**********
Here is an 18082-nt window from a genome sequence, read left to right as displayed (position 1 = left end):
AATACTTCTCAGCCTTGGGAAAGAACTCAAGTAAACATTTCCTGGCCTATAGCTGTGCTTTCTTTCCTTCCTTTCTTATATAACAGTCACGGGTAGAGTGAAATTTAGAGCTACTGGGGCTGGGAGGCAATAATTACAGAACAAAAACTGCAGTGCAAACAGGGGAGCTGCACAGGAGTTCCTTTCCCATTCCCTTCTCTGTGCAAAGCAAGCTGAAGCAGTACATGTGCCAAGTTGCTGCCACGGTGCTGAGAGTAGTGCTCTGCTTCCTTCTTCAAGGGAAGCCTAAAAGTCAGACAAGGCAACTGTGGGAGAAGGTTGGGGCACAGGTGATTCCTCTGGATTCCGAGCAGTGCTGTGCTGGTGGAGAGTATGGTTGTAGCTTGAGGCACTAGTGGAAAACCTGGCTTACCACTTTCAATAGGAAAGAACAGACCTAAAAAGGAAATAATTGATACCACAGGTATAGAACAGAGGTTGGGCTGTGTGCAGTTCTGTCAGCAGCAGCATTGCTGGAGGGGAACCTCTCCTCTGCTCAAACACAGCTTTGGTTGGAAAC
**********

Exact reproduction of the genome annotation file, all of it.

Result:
Here is an 18082-nt window from a genome sequence, read left to right as displayed (position 1 = left end):
AATACTTCTCAGCCTTGGGAAAGAACTCAAGTAAACATTTCCTGGCCTATAGCTGTGCTTTCTTTCCTTCCTTTCTTATATAACAGTCACGGGTAGAGTGAAATTTAGAGCTACTGGGGCTGGGAGGCAATAATTACAGAACAAAAACTGCAGTGCAAACAGGGGAGCTGCACAGGAGTTCCTTTCCCATTCCCTTCTCTGTGCAAAGCAAGCTGAAGCAGTACATGTGCCAAGTTGCTGCCACGGTGCTGAGAGTAGTGCTCTGCTTCCTTCTTCAAGGGAAGCCTAAAAGTCAGACAAGGCAACTGTGGGAGAAGGTTGGGGCACAGGTGATTCCTCTGGATTCCGAGCAGTGCTGTGCTGGTGGAGAGTATGGTTGTAGCTTGAGGCACTAGTGGAAAACCTGGCTTACCACTTTCAATAGGAAAGAACAGACCTAAAAAGGAAATAATTGATACCACAGGTATAGAACAGAGGTTGGGCTGTGTGCAGTTCTGTCAGCAGCAGCATTGCTGGAGGGGAACCTCTCCTCTGCTCAAACACAGCTTTGGTTGGAAAC